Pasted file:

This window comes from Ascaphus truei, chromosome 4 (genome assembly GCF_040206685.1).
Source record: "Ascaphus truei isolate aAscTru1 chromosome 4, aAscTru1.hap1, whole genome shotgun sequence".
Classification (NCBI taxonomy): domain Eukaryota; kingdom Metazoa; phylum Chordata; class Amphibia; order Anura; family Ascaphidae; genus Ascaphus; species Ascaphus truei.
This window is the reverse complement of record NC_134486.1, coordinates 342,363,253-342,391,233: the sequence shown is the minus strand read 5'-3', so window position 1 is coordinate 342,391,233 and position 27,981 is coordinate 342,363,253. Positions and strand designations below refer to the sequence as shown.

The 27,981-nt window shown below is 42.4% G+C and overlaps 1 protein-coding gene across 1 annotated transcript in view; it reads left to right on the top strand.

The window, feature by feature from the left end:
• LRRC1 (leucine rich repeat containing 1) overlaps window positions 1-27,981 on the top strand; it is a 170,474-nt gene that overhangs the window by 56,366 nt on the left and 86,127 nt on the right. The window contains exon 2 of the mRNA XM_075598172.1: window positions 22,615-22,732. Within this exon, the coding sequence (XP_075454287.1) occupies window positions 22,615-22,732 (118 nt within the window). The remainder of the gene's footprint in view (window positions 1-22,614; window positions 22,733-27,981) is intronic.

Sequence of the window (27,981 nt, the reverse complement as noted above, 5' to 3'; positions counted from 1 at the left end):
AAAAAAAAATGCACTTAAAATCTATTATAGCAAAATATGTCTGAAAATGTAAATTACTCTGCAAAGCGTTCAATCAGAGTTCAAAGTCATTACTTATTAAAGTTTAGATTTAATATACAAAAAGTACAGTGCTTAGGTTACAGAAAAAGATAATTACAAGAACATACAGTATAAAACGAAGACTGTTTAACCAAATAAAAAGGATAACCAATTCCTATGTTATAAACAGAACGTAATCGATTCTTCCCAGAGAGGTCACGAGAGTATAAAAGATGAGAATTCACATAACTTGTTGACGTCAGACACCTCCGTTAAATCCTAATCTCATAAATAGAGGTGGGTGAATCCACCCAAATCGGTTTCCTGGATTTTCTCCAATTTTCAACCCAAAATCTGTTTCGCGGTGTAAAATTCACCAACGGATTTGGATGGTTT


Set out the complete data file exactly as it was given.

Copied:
This window comes from Ascaphus truei, chromosome 4 (genome assembly GCF_040206685.1).
Source record: "Ascaphus truei isolate aAscTru1 chromosome 4, aAscTru1.hap1, whole genome shotgun sequence".
Classification (NCBI taxonomy): domain Eukaryota; kingdom Metazoa; phylum Chordata; class Amphibia; order Anura; family Ascaphidae; genus Ascaphus; species Ascaphus truei.
This window is the reverse complement of record NC_134486.1, coordinates 342,363,253-342,391,233: the sequence shown is the minus strand read 5'-3', so window position 1 is coordinate 342,391,233 and position 27,981 is coordinate 342,363,253. Positions and strand designations below refer to the sequence as shown.

The 27,981-nt window shown below is 42.4% G+C and overlaps 1 protein-coding gene across 1 annotated transcript in view; it reads left to right on the top strand.

The window, feature by feature from the left end:
• LRRC1 (leucine rich repeat containing 1) overlaps window positions 1-27,981 on the top strand; it is a 170,474-nt gene that overhangs the window by 56,366 nt on the left and 86,127 nt on the right. The window contains exon 2 of the mRNA XM_075598172.1: window positions 22,615-22,732. Within this exon, the coding sequence (XP_075454287.1) occupies window positions 22,615-22,732 (118 nt within the window). The remainder of the gene's footprint in view (window positions 1-22,614; window positions 22,733-27,981) is intronic.

Sequence of the window (27,981 nt, the reverse complement as noted above, 5' to 3'; positions counted from 1 at the left end):
AAAAAAAAATGCACTTAAAATCTATTATAGCAAAATATGTCTGAAAATGTAAATTACTCTGCAAAGCGTTCAATCAGAGTTCAAAGTCATTACTTATTAAAGTTTAGATTTAATATACAAAAAGTACAGTGCTTAGGTTACAGAAAAAGATAATTACAAGAACATACAGTATAAAACGAAGACTGTTTAACCAAATAAAAAGGATAACCAATTCCTATGTTATAAACAGAACGTAATCGATTCTTCCCAGAGAGGTCACGAGAGTATAAAAGATGAGAATTCACATAACTTGTTGACGTCAGACACCTCCGTTAAATCCTAATCTCATAAATAGAGGTGGGTGAATCCACCCAAATCGGTTTCCTGGATTTTCTCCAATTTTCAACCCAAAATCTGTTTCGCGGTGTAAAATTCACCAACGGATTTGGATGGTTT